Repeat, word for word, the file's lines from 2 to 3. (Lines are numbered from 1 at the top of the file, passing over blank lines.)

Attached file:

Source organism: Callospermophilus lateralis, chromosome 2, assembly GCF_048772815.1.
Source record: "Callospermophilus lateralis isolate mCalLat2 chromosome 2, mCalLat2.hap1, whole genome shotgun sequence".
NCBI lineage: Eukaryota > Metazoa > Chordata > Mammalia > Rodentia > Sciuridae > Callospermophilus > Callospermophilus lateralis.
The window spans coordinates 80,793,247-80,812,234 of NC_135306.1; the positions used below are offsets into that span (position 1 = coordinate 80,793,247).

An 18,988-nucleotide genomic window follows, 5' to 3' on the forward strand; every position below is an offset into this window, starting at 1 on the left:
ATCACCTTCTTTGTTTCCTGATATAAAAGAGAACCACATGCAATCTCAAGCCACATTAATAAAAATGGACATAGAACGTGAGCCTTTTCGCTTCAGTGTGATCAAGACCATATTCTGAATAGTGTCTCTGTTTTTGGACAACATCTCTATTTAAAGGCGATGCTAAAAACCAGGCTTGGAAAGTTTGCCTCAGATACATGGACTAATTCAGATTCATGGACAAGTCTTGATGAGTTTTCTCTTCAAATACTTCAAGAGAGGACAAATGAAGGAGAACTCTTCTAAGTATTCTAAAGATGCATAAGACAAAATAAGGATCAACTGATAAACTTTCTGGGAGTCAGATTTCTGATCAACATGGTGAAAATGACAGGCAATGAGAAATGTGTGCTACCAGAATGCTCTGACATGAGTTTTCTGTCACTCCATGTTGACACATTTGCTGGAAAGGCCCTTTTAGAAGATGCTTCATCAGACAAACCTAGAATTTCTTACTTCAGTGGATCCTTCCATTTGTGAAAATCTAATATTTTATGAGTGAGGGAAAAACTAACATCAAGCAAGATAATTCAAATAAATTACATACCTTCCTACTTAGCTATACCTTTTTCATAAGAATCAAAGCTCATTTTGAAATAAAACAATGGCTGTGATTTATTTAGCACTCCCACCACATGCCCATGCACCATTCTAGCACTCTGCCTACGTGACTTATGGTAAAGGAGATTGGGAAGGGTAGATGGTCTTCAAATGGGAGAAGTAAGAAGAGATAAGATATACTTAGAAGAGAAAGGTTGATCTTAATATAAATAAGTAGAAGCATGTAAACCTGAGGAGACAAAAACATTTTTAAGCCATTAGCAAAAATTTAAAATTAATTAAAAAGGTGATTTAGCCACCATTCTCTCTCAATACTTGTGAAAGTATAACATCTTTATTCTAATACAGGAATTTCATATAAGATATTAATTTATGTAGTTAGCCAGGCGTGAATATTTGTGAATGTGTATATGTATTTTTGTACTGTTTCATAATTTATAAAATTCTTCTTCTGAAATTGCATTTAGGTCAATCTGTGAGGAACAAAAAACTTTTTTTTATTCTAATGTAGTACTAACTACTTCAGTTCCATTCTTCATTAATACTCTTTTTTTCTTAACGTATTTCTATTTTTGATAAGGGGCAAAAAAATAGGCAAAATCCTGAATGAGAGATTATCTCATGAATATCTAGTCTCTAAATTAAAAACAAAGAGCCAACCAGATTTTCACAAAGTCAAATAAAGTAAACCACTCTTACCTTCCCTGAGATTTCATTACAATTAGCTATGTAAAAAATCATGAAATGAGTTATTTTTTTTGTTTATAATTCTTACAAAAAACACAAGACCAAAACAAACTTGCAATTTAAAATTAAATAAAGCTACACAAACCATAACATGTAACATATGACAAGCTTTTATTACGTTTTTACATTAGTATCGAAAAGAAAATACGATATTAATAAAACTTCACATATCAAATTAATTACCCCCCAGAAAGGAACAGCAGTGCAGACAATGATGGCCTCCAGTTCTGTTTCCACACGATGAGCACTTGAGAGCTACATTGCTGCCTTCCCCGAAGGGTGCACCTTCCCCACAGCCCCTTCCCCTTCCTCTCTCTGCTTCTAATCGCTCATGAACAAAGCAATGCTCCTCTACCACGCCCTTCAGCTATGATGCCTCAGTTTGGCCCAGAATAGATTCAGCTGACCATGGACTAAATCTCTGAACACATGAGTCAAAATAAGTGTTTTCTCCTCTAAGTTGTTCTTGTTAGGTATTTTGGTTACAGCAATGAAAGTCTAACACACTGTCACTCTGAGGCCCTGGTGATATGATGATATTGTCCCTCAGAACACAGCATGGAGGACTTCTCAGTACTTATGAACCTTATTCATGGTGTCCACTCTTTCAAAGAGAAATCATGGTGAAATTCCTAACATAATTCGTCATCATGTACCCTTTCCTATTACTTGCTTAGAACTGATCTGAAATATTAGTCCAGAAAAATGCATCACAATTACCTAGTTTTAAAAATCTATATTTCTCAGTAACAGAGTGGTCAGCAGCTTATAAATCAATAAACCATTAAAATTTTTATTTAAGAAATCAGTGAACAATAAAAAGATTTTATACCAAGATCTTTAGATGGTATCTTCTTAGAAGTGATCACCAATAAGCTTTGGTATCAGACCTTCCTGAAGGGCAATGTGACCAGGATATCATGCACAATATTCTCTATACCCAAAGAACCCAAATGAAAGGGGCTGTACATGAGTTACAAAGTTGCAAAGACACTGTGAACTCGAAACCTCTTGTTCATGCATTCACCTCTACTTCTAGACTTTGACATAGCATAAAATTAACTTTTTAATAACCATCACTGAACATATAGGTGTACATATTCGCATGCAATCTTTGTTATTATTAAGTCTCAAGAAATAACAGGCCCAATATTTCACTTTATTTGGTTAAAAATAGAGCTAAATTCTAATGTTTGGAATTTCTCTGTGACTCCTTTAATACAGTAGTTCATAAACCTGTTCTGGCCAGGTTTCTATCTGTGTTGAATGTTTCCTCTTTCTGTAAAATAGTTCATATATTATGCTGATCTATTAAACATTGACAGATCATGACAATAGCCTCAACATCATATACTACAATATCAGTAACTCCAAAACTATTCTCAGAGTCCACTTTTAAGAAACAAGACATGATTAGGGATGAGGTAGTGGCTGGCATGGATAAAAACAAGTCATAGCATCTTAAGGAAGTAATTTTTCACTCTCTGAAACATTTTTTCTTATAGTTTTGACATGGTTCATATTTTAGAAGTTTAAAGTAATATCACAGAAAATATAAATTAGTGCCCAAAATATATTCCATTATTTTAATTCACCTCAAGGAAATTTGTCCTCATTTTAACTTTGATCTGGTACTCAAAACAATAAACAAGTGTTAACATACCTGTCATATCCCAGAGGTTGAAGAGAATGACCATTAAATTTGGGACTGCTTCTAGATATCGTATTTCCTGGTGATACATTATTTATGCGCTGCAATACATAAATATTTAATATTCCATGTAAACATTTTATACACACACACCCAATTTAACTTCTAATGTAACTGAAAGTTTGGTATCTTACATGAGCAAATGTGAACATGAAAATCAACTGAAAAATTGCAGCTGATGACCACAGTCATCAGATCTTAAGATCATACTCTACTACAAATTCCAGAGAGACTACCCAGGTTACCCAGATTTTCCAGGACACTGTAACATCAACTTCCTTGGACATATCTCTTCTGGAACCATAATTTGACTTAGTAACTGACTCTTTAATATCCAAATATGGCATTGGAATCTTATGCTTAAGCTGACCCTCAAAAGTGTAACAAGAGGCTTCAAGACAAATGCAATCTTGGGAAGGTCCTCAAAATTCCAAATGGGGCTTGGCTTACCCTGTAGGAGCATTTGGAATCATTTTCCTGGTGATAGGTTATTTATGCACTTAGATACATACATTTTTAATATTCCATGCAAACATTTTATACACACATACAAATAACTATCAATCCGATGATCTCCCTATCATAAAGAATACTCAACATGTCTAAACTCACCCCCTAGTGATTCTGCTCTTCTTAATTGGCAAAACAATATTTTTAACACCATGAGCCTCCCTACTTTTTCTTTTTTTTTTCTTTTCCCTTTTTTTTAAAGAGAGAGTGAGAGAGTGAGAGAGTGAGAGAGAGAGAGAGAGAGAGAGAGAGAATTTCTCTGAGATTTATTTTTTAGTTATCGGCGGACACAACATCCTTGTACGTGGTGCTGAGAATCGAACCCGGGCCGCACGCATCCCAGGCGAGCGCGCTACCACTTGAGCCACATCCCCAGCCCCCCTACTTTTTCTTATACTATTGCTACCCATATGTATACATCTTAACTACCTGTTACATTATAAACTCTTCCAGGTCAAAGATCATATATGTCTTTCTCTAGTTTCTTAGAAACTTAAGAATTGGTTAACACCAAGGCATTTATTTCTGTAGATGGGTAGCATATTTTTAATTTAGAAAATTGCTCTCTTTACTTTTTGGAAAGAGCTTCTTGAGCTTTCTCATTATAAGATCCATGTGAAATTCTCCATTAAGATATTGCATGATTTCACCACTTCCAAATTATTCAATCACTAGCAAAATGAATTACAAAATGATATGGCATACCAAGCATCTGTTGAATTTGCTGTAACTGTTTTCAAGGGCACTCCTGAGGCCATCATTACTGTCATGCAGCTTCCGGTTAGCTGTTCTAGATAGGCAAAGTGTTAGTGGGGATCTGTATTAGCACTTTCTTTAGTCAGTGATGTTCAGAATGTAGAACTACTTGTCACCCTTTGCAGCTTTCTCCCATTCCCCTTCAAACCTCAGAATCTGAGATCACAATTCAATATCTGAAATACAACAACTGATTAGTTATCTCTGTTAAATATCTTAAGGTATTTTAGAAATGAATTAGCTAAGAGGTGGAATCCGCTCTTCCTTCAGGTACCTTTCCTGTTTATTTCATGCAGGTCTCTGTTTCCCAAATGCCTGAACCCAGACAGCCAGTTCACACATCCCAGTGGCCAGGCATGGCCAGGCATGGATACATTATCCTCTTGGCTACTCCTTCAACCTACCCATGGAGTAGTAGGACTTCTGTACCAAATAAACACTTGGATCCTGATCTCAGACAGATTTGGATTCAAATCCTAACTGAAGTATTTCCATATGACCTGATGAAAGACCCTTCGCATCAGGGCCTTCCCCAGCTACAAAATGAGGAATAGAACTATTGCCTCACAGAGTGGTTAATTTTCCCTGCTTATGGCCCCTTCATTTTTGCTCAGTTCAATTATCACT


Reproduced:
Source record: "Callospermophilus lateralis isolate mCalLat2 chromosome 2, mCalLat2.hap1, whole genome shotgun sequence".
NCBI lineage: Eukaryota > Metazoa > Chordata > Mammalia > Rodentia > Sciuridae > Callospermophilus > Callospermophilus lateralis.